Can a Trust Protect Your Assets?

Using a Trust for Asset Protection Planning

by Bob Matthews

Many lawyers, especially those who are not experienced in the field of asset protection, tell their clients that a trust is all they need to protect their assets. In addition, many unscrupulous promoters are selling all kinds of abusive trusts that claim to avoid taxes.

Let’s examine what a trust is and what it isn’t in the context of asset protection. The trust is probably the oldest form of entity for financial planning. It’s been around for many centuries. A Venetian merchant, a tall ship captain or a medieval knight leaving home for an extended period of time who wanted someone he could trust to manage his estate while he’s away is the beginning of the concept of “trust”.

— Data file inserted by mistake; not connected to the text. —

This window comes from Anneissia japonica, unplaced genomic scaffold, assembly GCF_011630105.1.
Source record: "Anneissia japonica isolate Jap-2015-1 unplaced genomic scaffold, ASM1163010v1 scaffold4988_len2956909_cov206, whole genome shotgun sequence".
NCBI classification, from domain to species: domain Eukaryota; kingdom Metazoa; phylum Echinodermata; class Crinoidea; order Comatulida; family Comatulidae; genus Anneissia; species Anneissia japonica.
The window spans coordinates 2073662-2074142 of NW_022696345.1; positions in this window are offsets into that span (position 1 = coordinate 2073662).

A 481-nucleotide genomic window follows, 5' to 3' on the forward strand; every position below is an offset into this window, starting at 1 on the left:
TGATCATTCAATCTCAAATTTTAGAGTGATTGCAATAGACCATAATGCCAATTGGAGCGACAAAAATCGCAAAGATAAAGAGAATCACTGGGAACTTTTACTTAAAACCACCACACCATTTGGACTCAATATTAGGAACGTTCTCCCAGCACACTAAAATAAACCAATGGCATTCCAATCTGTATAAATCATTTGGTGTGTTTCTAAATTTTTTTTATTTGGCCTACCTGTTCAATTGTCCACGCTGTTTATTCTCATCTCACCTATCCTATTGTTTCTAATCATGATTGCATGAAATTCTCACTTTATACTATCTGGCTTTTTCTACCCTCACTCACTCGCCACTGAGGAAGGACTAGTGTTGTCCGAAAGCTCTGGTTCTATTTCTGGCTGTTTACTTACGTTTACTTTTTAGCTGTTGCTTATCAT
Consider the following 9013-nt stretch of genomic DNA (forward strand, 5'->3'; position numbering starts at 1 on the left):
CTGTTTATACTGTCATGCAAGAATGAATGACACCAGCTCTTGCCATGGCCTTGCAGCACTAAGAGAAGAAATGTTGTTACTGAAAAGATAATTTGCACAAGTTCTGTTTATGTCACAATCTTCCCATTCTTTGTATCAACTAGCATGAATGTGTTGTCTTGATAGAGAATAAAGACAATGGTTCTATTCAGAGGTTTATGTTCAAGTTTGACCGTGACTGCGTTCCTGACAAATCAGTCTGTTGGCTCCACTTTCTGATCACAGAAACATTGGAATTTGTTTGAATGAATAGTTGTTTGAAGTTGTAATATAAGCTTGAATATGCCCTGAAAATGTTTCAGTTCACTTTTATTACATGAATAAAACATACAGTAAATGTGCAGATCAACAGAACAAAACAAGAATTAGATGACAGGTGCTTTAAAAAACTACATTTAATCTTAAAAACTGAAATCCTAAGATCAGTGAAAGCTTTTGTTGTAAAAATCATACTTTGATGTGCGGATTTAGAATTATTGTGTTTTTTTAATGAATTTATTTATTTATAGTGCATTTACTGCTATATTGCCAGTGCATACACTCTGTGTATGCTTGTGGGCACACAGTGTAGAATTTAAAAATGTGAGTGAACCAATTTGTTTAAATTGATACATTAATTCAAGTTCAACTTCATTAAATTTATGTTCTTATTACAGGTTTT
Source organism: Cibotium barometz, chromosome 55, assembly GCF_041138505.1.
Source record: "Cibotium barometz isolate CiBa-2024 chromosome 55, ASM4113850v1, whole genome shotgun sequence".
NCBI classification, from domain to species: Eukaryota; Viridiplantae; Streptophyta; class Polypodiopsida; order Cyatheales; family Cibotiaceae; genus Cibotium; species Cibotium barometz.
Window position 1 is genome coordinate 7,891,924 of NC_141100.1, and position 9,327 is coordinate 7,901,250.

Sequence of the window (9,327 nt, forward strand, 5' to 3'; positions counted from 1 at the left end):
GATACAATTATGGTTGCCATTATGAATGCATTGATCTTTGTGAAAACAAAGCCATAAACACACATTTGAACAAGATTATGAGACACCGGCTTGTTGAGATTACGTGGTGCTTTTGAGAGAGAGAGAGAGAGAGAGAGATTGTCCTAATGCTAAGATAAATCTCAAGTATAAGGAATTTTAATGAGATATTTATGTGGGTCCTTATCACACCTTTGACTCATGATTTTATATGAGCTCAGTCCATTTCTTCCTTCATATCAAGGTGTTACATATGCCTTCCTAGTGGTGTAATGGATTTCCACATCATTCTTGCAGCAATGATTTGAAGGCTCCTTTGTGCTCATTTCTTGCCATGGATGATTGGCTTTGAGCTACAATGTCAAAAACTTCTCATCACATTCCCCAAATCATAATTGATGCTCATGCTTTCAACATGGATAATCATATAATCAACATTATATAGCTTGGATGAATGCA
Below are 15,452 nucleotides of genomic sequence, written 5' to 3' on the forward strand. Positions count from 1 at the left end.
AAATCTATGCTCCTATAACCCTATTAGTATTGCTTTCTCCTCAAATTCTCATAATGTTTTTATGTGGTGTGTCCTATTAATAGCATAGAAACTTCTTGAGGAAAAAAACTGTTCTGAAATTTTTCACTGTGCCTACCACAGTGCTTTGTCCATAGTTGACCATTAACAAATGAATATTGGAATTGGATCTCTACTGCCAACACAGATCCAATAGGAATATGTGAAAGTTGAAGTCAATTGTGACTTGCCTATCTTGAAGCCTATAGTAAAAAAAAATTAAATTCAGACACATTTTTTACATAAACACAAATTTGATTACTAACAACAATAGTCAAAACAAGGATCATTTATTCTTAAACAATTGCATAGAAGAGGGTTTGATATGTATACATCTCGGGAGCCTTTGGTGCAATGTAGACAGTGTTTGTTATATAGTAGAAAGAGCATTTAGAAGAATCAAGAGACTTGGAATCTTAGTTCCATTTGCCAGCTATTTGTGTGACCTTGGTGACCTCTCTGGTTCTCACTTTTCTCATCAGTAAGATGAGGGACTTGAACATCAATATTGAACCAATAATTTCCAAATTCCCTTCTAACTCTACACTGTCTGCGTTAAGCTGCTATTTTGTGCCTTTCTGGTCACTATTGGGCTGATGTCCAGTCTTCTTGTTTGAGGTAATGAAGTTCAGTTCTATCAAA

A trust, in its simplest form, consists of three parties:

  1. The grantor or settlor – this is the person who puts his assets in the trust. Using the previous examples, the merchant, the ship captain or the knight would be the settlor.
  2. The trustee – this is the trusted individual or firm to whom the settlor entrusts his assets. He, by agreeing to be the trustee, must abide by the specifications spelled out in the trust document, which is drafted by the settlor. The specifications typically include how the assets should be invested and to whom and when the trustee should distribute assets from the trust.
  3. The beneficiaries – these are the persons who are going to receive assets from the trustee in accordance with the specifications in the trust document. The beneficiaries can be the spouse and children of the settlor, a charity, a college, and/or quite often, the settlor himself.

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